The market as a microcosm

Rama Ariadi / Khmer Times No Comments Share:
Artists Chhan Dina, left, and Takakazu Yamada dissect the layers of emotions hidden among Cambodia’s markets. KT/Jean-Francois Perigois

In most societies, markets are the beating heart of the community. They are more than just places of commerce – they are where the majority of people start their day. Among the crush of people that descend upon markets at the break of dawn, there is chatter from people haggling, giggles shared between vendors, even a touch of melancholy that emanates from the sad gaze of beggars that scour the winding alleys for their daily share of sustenance. It is exactly this vibrance that drove Chhan Dina and Takakazu Yamada to pick at their brains and come up with “Market – Disoriented”, a joint exhibition of their works, which opened yesterday at Phnom Penh’s Plantation hotel.

“It took us over a year to come up with the concept and finish all the works that we wanted to showcase,” said Dina. “In fact, both of us only just finished our last pieces last night.”

None of the works exhibited showed any signs that they were completed in a rush – everything seemed to be very well thought-out and curated, which is a not an easy task considering that Dina and Yamada’s styles lie in stark contrast to each other.

The works of Dina – well known for her abstract reimagining of a subject – are characterised with heavy use of oils and the absence of a particular outline, requiring the audience to employ the Gestalt principle to understand, and allowing their imagination to wander.

“I don’t want to be boxed in,” explained Dina. “Each of my works is intended to get people to create their own subjective understanding of the object in question.”

As such, Dina focuses her attention to the use of colours and strokes as well as composition balance to achieve this. In her work, Fishwife, Dina uses a palette knife instead of a brush to create a sense of depth, as well as the illusion of shapes.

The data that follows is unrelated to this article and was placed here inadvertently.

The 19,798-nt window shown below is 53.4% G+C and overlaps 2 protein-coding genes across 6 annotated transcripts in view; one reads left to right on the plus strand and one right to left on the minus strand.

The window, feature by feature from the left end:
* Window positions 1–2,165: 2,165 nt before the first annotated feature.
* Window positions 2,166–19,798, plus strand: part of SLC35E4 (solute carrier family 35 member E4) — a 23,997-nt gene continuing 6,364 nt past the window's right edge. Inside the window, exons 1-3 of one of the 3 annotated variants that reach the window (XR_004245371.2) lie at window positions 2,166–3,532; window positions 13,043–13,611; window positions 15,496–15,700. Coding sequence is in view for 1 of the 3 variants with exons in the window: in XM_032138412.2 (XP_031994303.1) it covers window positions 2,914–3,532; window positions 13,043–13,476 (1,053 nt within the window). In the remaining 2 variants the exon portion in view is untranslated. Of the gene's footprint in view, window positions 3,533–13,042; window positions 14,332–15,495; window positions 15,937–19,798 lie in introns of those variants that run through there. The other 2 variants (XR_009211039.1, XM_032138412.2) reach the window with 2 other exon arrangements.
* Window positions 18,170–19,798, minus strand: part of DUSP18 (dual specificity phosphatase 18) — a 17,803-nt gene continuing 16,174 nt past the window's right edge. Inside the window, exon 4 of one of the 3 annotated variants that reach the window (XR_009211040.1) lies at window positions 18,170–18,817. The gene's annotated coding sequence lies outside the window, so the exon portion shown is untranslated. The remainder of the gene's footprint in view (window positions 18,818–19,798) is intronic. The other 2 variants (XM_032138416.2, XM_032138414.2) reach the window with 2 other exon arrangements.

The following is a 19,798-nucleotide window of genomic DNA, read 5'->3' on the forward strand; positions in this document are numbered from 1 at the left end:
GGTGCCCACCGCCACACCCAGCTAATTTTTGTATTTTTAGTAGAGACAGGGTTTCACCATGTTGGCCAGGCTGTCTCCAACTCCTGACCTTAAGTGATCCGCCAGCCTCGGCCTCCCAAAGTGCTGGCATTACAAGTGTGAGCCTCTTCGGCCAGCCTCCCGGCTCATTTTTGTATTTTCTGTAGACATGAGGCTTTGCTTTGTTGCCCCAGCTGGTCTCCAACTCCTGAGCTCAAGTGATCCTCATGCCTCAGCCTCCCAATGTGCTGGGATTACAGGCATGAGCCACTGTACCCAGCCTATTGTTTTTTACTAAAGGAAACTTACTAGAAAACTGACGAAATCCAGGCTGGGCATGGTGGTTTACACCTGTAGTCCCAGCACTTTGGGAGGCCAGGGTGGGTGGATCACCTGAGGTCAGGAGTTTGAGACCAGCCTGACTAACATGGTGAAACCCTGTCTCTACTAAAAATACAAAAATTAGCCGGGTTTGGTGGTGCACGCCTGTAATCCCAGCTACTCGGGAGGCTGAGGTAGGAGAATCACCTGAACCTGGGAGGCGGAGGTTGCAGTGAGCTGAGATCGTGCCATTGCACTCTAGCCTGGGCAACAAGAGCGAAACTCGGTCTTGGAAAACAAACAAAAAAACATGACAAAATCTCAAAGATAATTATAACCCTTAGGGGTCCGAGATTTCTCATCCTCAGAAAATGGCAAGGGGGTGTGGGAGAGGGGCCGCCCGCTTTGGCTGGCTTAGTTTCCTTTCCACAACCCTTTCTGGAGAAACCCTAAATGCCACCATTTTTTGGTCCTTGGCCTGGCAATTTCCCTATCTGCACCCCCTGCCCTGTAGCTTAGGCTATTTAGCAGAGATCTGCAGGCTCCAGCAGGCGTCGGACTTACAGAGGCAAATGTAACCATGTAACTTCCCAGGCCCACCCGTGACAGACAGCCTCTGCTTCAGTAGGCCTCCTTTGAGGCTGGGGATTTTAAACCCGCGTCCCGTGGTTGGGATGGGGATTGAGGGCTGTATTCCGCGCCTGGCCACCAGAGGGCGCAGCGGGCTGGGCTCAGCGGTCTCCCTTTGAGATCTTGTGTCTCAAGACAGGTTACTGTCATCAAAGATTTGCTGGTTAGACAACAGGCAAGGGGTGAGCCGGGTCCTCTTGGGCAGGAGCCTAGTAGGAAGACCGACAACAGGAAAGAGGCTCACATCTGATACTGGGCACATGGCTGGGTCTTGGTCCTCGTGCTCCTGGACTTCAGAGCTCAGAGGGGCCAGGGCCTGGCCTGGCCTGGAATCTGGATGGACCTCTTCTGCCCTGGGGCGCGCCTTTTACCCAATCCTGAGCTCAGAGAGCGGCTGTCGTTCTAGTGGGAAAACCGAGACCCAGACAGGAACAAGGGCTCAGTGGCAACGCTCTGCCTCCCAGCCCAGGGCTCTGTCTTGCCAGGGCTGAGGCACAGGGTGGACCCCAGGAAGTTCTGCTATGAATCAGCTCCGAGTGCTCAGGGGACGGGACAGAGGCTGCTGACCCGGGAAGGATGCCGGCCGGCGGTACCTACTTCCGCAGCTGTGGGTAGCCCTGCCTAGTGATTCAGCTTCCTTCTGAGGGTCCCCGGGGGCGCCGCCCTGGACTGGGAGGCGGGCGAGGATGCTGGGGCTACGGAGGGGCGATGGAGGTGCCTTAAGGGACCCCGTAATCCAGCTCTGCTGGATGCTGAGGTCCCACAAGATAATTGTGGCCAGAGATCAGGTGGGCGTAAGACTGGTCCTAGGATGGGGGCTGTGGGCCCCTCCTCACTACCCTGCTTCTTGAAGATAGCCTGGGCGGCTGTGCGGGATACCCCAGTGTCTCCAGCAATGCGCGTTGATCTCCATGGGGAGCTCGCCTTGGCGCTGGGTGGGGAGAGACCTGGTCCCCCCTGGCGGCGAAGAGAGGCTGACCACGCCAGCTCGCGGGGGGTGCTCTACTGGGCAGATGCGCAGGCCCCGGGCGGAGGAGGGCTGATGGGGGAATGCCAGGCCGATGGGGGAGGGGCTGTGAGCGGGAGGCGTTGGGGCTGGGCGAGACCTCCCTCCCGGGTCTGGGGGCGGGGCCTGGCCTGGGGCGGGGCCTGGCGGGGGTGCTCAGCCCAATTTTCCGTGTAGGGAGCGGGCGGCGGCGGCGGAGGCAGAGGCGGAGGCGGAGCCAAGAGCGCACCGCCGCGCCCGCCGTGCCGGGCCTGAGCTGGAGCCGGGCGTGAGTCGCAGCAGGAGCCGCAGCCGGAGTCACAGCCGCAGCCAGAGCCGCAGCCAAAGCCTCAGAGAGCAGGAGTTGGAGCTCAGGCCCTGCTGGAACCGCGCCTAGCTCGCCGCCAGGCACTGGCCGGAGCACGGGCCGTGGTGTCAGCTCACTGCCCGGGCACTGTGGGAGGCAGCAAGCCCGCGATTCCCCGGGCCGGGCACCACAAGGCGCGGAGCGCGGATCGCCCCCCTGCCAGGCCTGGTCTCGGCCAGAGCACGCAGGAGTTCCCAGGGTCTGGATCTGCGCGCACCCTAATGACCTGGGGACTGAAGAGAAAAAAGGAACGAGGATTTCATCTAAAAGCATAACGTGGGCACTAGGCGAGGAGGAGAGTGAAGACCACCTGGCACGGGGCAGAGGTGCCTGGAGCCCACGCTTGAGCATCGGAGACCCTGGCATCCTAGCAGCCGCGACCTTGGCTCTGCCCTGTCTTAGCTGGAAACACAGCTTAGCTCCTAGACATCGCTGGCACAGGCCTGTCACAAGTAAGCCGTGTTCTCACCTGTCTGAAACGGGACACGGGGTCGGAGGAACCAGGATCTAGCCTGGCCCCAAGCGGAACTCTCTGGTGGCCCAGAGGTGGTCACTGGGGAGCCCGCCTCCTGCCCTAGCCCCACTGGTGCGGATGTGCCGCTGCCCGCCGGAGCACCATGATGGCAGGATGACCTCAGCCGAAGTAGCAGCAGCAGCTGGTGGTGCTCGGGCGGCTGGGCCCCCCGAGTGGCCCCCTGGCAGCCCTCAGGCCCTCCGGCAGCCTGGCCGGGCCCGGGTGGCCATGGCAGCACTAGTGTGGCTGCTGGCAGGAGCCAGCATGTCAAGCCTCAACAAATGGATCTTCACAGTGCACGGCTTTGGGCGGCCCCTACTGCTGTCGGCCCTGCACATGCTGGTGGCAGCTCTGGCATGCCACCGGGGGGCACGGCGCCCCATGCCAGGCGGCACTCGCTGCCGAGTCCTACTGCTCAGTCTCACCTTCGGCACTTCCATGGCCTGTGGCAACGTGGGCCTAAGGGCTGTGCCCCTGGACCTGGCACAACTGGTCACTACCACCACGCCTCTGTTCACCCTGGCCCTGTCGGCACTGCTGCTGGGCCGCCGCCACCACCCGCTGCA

“With this particular series, I flipped the canvas upside down when I began each piece,” she explained. “No matter what the orientation, it should look balanced – all of these shapes are there without a reason, it tells a story.”

As soon as one takes a step back, what Dina intended immediately became apparent. From up close, Fishwife looks like an abstract depiction of a fishmonger in a wet market, seated behind her baskets of fish. But from afar, the baskets of fish somehow merge into the outline of the fishmonger – creating the illusion of a flowing sampot sarabap.

“The whole point is that there is beauty everywhere, no matter where we go,” explained Dina. “Even as she sat behind this pile of fish, she remains beautiful and serene, doesn’t she?”

This abstract, emotive approach, lies in contrast to Yamada’s work, which is influenced by Japanese realism and its associated aesthetic. His works are reminiscent of a graphic novel that is set on a large canvas – complete with the clever use of hues that evoke a dream-like nostalgia, an idealised depiction of the layers of emotions that one may encounter in any wet market in Cambodia.

“I always start out with a sketch,” explained Yamada. “I want it to be accurate in form.”

Yet at the same time, Yamada would probably not label it as traditionally realist in style. The technique and the materials that Yamada use are quintessentially Japanese, as he uses pigments that have to be applied in layers to acquire the depth of colour that he wants, before applying a special adhesive mixture to allow the pigment to stick.

“It is a technique that is often employed in Japan,” said Yamada. “So I wanted to apply it with a different subject and see how it allows me to explore the emotions that I feel in Cambodian markets.”

One striking example of the use of Yamada’s technique is Phnom Penh II – a depiction of quintessentially Cambodian urban areas, complete with the precariously stacked shophouses on top of each other, the mismatched facade of which harks back to the 1950s, as well as the ever-present dust that gives the streets a pinkish hue as the sun begins to set.

In Like a Dreamland, Yamada employs the same technique to represent the emotion of a girl in a souvenir shop. Surrounded by shadow puppets, kramas and marionettes, a girl sits with stoic gaze on a simple stool – her mind seemingly deep in a trance of what the future may hold.

“I want to showcase the layers within the society,” said Yamada.

“There are so many people who hawk joy for a living, while they themselves, are quite desperate to survive.”

‘Market – Disoriented’ will be held at La Pergola at Plantation until March 31.

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